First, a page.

Diageo PLC, the world's largest maker of spirits, on Thursday reported a 17 percent rise in full-year profit, boosted by increased sales of higher-priced brands and a reduced tax bill.
For the year ending June 30, the maker of Johnnie Walker whisky and Guinness stout reported a profit of 1.9 billion pounds ($3.1 billion), up from 1.63 billion pounds a year earlier.
Sales rose 2 percent to 9.94 billion pounds. The tax rate fell from 21 percent to 14.5 percent.
The company raised its full-year dividend by 6 percent to 40.4 pence.
Diageo shares were up 4.9 percent at 1,173 pence as trading opened on the London Stock Exchange.
Chief Executive Paul Walsh forecast sales growth of 6 percent in the medium term.
"Medium-term guidance looks to be setting targets that are tough but achievable and also make Diageo look attractive as an investment proposition if achieved," said Phil Carroll, analyst at Shore Capital.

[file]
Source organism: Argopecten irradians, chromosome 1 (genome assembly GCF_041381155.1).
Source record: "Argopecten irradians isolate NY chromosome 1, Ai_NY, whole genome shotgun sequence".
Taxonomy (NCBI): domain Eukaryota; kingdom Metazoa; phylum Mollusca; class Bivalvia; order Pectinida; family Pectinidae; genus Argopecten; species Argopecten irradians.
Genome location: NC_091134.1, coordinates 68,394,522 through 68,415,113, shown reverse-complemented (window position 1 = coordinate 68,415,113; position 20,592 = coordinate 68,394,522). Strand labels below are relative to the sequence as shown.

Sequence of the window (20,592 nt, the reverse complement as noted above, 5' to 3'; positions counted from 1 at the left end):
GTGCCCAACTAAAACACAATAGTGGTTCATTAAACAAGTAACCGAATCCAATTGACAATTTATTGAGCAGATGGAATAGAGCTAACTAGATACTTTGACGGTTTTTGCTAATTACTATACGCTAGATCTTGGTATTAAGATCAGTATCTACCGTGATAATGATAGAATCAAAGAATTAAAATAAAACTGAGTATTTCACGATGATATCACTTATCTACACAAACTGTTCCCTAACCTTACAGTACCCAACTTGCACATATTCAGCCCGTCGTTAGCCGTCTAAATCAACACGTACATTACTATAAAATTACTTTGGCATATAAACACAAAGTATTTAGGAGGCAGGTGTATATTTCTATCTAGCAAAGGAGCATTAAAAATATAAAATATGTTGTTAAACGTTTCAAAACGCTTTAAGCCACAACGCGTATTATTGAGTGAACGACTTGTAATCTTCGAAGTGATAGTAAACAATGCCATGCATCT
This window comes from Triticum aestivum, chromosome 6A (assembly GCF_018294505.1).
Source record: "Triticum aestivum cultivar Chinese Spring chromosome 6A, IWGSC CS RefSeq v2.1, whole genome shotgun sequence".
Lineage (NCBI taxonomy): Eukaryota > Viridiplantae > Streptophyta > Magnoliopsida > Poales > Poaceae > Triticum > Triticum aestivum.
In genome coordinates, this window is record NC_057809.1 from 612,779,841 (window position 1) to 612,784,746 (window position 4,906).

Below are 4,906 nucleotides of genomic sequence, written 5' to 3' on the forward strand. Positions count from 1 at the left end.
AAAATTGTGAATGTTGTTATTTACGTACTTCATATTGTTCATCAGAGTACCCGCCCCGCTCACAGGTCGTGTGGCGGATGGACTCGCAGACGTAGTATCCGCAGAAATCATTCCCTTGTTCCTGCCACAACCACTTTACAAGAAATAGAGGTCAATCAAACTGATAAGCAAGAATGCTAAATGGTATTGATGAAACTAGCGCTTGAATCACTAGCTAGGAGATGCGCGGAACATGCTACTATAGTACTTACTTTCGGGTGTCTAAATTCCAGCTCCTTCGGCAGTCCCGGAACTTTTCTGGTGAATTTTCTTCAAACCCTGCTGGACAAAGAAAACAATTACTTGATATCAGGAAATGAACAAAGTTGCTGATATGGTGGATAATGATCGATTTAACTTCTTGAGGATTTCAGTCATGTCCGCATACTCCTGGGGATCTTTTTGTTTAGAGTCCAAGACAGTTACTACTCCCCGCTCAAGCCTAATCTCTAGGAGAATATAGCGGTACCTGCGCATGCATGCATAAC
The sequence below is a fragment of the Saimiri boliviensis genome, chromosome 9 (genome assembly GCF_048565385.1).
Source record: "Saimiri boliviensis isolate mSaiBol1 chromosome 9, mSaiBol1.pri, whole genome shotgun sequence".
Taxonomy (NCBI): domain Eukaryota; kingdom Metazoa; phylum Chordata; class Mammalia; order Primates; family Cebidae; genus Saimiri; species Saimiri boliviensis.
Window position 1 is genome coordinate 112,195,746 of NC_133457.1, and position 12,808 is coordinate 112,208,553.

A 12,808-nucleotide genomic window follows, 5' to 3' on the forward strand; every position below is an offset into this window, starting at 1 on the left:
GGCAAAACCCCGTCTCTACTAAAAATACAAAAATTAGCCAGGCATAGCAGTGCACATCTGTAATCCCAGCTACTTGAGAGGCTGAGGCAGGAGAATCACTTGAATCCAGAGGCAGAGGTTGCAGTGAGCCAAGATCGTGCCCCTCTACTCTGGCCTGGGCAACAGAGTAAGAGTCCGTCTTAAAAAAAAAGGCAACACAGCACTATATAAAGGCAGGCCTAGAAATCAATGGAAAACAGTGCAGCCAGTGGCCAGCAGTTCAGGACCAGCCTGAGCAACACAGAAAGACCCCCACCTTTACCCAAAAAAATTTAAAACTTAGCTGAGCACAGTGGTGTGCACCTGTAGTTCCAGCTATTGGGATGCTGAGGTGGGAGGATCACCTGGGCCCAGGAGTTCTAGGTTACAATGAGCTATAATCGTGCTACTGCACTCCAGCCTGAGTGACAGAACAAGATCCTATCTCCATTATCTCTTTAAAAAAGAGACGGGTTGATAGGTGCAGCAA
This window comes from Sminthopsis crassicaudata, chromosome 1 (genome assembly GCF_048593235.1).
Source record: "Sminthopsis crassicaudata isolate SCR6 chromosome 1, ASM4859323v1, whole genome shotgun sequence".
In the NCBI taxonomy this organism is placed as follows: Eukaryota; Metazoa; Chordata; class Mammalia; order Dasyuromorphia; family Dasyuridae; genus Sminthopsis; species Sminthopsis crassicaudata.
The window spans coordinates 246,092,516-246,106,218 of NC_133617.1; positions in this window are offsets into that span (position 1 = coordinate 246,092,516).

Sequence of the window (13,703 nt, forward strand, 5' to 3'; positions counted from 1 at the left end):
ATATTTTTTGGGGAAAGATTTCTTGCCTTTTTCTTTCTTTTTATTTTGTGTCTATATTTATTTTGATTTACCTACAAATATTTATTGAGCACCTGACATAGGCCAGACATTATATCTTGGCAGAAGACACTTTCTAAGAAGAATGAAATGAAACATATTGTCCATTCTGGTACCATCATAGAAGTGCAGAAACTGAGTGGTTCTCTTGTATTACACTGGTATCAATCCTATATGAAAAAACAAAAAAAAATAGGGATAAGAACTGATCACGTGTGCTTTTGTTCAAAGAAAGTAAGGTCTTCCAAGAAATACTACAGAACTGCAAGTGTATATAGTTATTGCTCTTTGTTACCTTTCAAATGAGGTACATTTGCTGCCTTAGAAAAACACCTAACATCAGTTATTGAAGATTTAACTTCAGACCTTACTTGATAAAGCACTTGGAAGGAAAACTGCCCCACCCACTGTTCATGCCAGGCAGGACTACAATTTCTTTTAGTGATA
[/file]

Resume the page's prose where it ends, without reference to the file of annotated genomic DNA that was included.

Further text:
Diageo reported improved margins driven by a 24 percent increase in sales of premium "reserve brands" including Johnnie Walker, Kenel One vodka and Tanqueray No. 10 gin, and a 16 percent increase in sales of scotch in emerging markets.
Sales rose 3 percent in North America, 9 percent in Asia Pacific and 13 percent in other international markets. Sales in Europe dropped 3 percent, dragged down by lower sales in Greece, where sales dropped by a third, and an 18 percent decline in Spain and Portugal.
Diageo did not break out results for the second half of the year.
"We have strengthened the business, investing more behind our brands and in our routes to market and we have deepened our leading brand and market positions in the fastest growing markets of the world," Walsh said. "In addition we have implemented changes to drive further operational efficiencies."
Diageo reported spending 111 million pounds on a restructuring program announced in May, including 77 million pounds in payments to employees who were laid off.